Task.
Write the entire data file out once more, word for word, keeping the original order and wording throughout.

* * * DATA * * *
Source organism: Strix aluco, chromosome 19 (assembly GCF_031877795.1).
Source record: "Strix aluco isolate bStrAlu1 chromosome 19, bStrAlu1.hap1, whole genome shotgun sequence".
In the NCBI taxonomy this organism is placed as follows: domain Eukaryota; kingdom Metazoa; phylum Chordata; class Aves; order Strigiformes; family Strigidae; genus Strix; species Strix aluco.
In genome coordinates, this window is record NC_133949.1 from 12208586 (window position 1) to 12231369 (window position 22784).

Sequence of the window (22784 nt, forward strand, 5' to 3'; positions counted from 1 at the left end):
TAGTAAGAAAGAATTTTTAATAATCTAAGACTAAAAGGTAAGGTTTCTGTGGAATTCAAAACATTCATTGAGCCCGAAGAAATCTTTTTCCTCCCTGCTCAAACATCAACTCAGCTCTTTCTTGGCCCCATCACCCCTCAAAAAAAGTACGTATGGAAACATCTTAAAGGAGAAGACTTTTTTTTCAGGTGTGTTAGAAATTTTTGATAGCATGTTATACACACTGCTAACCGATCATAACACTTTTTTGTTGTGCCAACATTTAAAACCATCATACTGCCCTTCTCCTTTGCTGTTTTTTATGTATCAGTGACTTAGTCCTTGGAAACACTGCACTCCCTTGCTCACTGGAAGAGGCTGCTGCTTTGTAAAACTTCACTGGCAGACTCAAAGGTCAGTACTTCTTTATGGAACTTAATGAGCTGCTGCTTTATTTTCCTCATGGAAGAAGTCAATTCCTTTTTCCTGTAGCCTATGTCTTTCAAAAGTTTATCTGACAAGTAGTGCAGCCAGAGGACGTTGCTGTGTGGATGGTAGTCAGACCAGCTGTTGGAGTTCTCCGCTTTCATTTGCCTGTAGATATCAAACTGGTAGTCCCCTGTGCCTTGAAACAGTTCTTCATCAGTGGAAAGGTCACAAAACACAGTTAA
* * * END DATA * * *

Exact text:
Source organism: Strix aluco, chromosome 19 (assembly GCF_031877795.1).
Source record: "Strix aluco isolate bStrAlu1 chromosome 19, bStrAlu1.hap1, whole genome shotgun sequence".
In the NCBI taxonomy this organism is placed as follows: domain Eukaryota; kingdom Metazoa; phylum Chordata; class Aves; order Strigiformes; family Strigidae; genus Strix; species Strix aluco.
In genome coordinates, this window is record NC_133949.1 from 12208586 (window position 1) to 12231369 (window position 22784).

Sequence of the window (22784 nt, forward strand, 5' to 3'; positions counted from 1 at the left end):
TAGTAAGAAAGAATTTTTAATAATCTAAGACTAAAAGGTAAGGTTTCTGTGGAATTCAAAACATTCATTGAGCCCGAAGAAATCTTTTTCCTCCCTGCTCAAACATCAACTCAGCTCTTTCTTGGCCCCATCACCCCTCAAAAAAAGTACGTATGGAAACATCTTAAAGGAGAAGACTTTTTTTTCAGGTGTGTTAGAAATTTTTGATAGCATGTTATACACACTGCTAACCGATCATAACACTTTTTTGTTGTGCCAACATTTAAAACCATCATACTGCCCTTCTCCTTTGCTGTTTTTTATGTATCAGTGACTTAGTCCTTGGAAACACTGCACTCCCTTGCTCACTGGAAGAGGCTGCTGCTTTGTAAAACTTCACTGGCAGACTCAAAGGTCAGTACTTCTTTATGGAACTTAATGAGCTGCTGCTTTATTTTCCTCATGGAAGAAGTCAATTCCTTTTTCCTGTAGCCTATGTCTTTCAAAAGTTTATCTGACAAGTAGTGCAGCCAGAGGACGTTGCTGTGTGGATGGTAGTCAGACCAGCTGTTGGAGTTCTCCGCTTTCATTTGCCTGTAGATATCAAACTGGTAGTCCCCTGTGCCTTGAAACAGTTCTTCATCAGTGGAAAGGTCACAAAACACAGTTAA